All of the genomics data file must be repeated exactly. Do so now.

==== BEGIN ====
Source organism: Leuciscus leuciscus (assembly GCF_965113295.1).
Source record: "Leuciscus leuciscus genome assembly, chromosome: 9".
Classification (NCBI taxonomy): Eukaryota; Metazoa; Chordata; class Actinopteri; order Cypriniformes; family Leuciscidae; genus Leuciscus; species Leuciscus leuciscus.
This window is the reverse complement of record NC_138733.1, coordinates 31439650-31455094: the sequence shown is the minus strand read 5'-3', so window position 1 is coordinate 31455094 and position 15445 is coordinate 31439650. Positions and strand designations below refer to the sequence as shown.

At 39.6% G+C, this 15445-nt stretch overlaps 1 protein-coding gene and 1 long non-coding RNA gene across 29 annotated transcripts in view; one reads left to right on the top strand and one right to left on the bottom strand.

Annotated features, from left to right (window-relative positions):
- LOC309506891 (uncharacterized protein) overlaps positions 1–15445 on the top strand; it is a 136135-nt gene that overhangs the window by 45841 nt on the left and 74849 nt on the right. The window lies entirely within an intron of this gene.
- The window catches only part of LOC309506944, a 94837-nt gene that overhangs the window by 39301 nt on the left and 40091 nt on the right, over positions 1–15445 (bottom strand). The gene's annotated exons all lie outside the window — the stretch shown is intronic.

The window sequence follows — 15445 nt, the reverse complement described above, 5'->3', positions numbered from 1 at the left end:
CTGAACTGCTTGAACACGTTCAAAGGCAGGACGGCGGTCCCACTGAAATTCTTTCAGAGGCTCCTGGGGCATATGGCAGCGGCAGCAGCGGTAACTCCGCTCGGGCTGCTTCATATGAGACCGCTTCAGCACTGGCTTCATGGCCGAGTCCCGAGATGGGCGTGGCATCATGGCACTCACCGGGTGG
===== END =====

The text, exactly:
Source organism: Leuciscus leuciscus (assembly GCF_965113295.1).
Source record: "Leuciscus leuciscus genome assembly, chromosome: 9".
Classification (NCBI taxonomy): Eukaryota; Metazoa; Chordata; class Actinopteri; order Cypriniformes; family Leuciscidae; genus Leuciscus; species Leuciscus leuciscus.
This window is the reverse complement of record NC_138733.1, coordinates 31439650-31455094: the sequence shown is the minus strand read 5'-3', so window position 1 is coordinate 31455094 and position 15445 is coordinate 31439650. Positions and strand designations below refer to the sequence as shown.

At 39.6% G+C, this 15445-nt stretch overlaps 1 protein-coding gene and 1 long non-coding RNA gene across 29 annotated transcripts in view; one reads left to right on the top strand and one right to left on the bottom strand.

Annotated features, from left to right (window-relative positions):
- LOC309506891 (uncharacterized protein) overlaps positions 1–15445 on the top strand; it is a 136135-nt gene that overhangs the window by 45841 nt on the left and 74849 nt on the right. The window lies entirely within an intron of this gene.
- The window catches only part of LOC309506944, a 94837-nt gene that overhangs the window by 39301 nt on the left and 40091 nt on the right, over positions 1–15445 (bottom strand). The gene's annotated exons all lie outside the window — the stretch shown is intronic.

The window sequence follows — 15445 nt, the reverse complement described above, 5'->3', positions numbered from 1 at the left end:
CTGAACTGCTTGAACACGTTCAAAGGCAGGACGGCGGTCCCACTGAAATTCTTTCAGAGGCTCCTGGGGCATATGGCAGCGGCAGCAGCGGTAACTCCGCTCGGGCTGCTTCATATGAGACCGCTTCAGCACTGGCTTCATGGCCGAGTCCCGAGATGGGCGTGGCATCATGGCACTCACCGGGTGG